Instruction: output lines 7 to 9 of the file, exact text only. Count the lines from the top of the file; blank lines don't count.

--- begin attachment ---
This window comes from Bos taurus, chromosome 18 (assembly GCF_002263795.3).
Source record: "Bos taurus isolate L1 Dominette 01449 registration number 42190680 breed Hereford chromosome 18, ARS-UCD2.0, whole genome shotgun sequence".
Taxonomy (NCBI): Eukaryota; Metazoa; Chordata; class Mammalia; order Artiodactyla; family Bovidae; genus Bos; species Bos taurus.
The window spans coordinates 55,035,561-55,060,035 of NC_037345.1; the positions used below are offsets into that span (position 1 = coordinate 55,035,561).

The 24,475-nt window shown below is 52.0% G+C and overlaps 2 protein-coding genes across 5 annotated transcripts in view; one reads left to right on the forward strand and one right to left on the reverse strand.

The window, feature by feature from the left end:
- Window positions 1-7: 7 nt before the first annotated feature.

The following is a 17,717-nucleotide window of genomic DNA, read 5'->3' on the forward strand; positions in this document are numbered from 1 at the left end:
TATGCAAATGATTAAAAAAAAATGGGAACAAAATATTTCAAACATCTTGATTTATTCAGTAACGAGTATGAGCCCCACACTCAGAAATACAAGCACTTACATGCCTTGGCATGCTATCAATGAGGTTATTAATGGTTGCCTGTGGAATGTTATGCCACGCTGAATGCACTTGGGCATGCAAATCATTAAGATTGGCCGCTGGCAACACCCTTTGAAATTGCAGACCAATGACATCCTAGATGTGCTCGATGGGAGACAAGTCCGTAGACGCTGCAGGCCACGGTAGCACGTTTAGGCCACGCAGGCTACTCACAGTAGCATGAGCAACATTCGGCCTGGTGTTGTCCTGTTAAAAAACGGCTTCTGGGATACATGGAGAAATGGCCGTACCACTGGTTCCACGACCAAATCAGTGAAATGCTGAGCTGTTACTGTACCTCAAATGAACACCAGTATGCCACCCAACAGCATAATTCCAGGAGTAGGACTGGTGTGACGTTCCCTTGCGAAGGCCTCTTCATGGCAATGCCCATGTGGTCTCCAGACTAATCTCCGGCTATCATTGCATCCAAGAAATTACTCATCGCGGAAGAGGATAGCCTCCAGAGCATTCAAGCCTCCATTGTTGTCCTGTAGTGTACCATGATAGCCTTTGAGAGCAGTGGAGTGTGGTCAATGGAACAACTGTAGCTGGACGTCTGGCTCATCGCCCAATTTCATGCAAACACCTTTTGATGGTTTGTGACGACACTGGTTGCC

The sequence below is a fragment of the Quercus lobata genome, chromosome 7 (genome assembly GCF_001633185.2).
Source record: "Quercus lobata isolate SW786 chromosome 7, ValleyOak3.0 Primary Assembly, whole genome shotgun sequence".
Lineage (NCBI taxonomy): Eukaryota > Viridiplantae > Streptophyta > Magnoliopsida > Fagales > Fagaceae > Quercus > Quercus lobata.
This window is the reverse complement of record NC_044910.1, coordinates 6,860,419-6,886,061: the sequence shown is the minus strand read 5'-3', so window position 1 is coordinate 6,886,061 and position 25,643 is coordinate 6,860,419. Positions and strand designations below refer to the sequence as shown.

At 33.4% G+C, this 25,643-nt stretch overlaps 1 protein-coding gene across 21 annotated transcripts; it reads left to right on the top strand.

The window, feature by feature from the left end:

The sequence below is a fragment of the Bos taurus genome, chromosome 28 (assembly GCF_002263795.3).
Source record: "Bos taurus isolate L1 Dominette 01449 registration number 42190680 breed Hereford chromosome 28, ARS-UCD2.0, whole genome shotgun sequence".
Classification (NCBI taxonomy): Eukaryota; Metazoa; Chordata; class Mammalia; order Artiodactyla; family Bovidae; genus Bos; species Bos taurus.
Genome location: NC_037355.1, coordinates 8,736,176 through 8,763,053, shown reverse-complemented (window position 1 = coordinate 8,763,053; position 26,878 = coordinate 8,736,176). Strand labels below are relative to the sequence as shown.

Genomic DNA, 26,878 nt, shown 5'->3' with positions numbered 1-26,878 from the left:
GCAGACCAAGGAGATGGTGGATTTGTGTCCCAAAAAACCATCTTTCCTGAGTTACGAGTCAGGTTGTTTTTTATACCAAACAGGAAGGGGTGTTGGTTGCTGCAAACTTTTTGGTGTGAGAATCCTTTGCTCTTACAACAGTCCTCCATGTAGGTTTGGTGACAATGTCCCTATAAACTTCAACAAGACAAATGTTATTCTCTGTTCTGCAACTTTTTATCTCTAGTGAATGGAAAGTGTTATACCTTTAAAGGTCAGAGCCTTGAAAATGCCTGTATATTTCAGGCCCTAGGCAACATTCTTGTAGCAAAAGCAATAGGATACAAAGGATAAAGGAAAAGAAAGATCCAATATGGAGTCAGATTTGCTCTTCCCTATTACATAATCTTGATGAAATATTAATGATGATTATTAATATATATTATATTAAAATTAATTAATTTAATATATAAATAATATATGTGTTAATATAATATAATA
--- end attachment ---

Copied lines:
- Window positions 1-7: 7 nt before the first annotated feature.

The following is a 17,717-nucleotide window of genomic DNA, read 5'->3' on the forward strand; positions in this document are numbered from 1 at the left end:
TATGCAAATGATTAAAAAAAAATGGGAACAAAATATTTCAAACATCTTGATTTATTCAGTAACGAGTATGAGCCCCACACTCAGAAATACAAGCACTTACATGCCTTGGCATGCTATCAATGAGGTTATTAATGGTTGCCTGTGGAATGTTATGCCACGCTGAATGCACTTGGGCATGCAAATCATTAAGATTGGCCGCTGGCAACACCCTTTGAAATTGCAGACCAATGACATCCTAGATGTGCTCGATGGGAGACAAGTCCGTAGACGCTGCAGGCCACGGTAGCACGTTTAGGCCACGCAGGCTACTCACAGTAGCATGAGCAACATTCGGCCTGGTGTTGTCCTGTTAAAAAACGGCTTCTGGGATACATGGAGAAATGGCCGTACCACTGGTTCCACGACCAAATCAGTGAAATGCTGAGCTGTTACTGTACCTCAAATGAACACCAGTATGCCACCCAACAGCATAATTCCAGGAGTAGGACTGGTGTGACGTTCCCTTGCGAAGGCCTCTTCATGGCAATGCCCATGTGGTCTCCAGACTAATCTCCGGCTATCATTGCATCCAAGAAATTACTCATCGCGGAAGAGGATAGCCTCCAGAGCATTCAAGCCTCCATTGTTGTCCTGTAGTGTACCATGATAGCCTTTGAGAGCAGTGGAGTGTGGTCAATGGAACAACTGTAGCTGGACGTCTGGCTCATCGCCCAATTTCATGCAAACACCTTTTGATGGTTTGTGACGACACTGGTTGCC